Twitter hasn’t always made it easy to understand what it does and doesn’t consider harassment. Partly because it’s been inconsistent in enforcing its own policies over the years, and partly because of the vague nature of its policies in the first pace. So if you’re a little confused about what is and isn’t okay — you’re not alone.
You can read Twitter’s full rules and terms of service here, but there are a few main types of harassing behavior that Twitter says it “may consider” when deciding whether or not to suspend or ban an account.
- accounts whose “primary purpose” is harassment
- threatening behavior
- behavior that incites others to harass
- users who harass others from multiple accounts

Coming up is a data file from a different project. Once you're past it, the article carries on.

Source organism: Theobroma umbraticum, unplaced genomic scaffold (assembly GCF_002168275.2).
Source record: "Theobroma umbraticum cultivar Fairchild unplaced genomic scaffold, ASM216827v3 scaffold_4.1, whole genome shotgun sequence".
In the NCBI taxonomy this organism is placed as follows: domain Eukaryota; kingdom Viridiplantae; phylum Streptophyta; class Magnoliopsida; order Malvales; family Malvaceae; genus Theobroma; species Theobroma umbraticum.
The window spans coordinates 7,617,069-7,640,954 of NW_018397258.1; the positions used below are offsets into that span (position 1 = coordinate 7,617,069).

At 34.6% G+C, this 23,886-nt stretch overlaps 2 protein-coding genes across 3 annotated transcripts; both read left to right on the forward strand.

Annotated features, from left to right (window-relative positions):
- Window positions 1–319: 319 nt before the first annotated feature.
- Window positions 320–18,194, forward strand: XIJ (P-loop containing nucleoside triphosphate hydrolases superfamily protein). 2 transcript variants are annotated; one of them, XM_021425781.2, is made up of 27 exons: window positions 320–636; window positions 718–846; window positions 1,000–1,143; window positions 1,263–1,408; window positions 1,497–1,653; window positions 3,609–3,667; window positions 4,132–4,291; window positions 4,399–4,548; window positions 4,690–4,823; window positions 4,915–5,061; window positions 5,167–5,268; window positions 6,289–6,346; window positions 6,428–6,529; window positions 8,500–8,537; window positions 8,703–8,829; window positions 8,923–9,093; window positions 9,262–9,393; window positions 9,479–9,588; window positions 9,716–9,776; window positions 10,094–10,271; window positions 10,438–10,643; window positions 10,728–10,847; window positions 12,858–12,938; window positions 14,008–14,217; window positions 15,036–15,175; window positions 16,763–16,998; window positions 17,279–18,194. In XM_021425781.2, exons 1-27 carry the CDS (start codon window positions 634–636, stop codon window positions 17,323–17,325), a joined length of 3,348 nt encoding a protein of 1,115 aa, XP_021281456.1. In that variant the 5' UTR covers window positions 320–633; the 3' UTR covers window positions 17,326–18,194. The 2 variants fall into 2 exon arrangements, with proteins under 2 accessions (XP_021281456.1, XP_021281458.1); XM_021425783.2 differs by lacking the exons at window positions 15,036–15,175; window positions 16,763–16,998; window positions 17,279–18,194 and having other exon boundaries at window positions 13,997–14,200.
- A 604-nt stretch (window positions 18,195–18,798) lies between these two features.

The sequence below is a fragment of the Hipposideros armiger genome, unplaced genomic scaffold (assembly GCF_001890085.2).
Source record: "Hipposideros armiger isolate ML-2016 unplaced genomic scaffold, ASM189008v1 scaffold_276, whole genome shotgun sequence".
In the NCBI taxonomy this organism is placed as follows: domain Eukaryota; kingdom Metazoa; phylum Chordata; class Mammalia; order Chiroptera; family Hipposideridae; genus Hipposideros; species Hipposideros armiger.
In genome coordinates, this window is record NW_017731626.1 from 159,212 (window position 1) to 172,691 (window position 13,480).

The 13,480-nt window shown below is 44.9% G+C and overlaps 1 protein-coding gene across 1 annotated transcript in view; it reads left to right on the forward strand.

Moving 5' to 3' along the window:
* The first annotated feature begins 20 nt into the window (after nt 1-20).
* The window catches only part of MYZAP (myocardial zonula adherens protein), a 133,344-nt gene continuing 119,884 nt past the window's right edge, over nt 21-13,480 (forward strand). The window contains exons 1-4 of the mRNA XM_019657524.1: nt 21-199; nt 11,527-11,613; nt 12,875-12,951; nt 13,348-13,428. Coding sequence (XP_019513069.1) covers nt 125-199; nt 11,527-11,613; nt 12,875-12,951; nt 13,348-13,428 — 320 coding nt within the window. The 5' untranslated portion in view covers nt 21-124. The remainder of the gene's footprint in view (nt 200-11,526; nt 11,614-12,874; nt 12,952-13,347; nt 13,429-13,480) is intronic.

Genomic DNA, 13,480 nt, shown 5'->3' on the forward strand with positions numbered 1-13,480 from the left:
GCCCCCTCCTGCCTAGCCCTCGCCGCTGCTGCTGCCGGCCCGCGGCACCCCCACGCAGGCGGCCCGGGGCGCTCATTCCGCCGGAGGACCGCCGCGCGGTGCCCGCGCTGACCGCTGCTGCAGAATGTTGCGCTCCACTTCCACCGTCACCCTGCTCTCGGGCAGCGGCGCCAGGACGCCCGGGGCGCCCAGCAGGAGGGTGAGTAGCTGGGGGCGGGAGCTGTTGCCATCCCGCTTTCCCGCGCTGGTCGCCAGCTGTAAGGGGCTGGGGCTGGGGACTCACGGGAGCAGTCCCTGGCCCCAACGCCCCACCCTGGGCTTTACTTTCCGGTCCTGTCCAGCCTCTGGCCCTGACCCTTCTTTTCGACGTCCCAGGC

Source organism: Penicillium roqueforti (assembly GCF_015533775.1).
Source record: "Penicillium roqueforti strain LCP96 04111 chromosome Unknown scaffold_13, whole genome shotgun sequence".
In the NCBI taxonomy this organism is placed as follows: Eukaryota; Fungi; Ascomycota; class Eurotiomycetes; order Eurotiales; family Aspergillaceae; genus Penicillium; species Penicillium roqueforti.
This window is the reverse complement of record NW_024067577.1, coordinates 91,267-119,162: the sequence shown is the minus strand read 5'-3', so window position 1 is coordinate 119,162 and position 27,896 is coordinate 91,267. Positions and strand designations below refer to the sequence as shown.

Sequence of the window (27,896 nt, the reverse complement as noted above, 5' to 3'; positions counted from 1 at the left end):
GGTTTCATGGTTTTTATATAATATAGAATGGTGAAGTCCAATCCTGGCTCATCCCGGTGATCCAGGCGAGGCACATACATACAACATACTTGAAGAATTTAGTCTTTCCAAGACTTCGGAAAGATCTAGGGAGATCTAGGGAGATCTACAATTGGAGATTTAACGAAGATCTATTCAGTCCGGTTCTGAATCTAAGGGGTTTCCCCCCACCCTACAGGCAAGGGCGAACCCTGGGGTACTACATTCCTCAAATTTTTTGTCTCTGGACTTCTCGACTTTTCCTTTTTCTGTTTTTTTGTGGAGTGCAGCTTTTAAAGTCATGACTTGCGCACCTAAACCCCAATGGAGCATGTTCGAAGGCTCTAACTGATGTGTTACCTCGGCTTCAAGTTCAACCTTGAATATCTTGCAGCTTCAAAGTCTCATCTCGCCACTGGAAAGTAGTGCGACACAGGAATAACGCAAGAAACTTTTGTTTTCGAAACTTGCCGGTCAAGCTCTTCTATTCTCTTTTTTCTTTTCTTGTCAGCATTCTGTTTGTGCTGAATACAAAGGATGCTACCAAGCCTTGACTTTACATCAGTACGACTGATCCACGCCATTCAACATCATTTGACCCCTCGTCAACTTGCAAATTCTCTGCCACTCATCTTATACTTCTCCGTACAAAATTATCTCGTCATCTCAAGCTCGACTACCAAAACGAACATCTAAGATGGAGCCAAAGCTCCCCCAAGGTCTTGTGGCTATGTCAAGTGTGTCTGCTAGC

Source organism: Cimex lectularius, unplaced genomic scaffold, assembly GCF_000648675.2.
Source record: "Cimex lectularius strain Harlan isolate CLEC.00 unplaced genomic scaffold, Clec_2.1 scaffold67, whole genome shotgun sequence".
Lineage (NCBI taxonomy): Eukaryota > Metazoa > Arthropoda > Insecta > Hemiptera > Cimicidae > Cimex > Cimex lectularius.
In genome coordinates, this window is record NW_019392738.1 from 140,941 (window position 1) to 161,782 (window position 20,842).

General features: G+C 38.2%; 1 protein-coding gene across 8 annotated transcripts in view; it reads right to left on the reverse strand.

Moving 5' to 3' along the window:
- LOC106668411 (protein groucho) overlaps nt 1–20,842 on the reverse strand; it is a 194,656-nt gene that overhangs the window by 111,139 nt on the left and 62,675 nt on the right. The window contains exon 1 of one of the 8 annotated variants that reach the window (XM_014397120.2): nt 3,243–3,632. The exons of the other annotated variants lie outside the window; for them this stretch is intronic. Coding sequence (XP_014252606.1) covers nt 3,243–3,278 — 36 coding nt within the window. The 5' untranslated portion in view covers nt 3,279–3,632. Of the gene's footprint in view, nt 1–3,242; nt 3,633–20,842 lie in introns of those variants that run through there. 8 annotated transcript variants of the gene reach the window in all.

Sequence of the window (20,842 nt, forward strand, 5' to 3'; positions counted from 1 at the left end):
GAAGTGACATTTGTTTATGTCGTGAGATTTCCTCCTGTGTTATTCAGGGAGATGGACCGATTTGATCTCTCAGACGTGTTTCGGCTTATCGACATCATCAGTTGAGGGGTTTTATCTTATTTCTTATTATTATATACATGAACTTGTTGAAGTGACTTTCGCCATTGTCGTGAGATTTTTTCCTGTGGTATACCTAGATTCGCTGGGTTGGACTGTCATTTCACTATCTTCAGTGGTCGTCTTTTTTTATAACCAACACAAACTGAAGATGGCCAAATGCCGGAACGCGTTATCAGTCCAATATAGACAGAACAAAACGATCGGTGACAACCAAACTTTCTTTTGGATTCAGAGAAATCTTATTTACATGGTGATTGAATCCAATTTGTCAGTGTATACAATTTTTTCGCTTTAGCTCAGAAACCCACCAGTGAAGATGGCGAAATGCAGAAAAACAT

That’s a fairly open-ended list, and it leaves quite a bit up to the interpretation of Twitter’s many reviewers, so it’s not surprising that Twitter hasn’t always been consistent on these points.(Twitter’s rules prohibit many other types of behavior too, like violent threats, hate speech, and spam.)
The company still largely relies on its users to hold each other accountable, though, so the best bet for harassers to actually get dealt with is for another to user report them.
Twitter provides a few different ways of reporting a tweet. You can report directly from your timeline by clicking into the drop-down menu and selecting “report tweet,” or you can make a report via this link.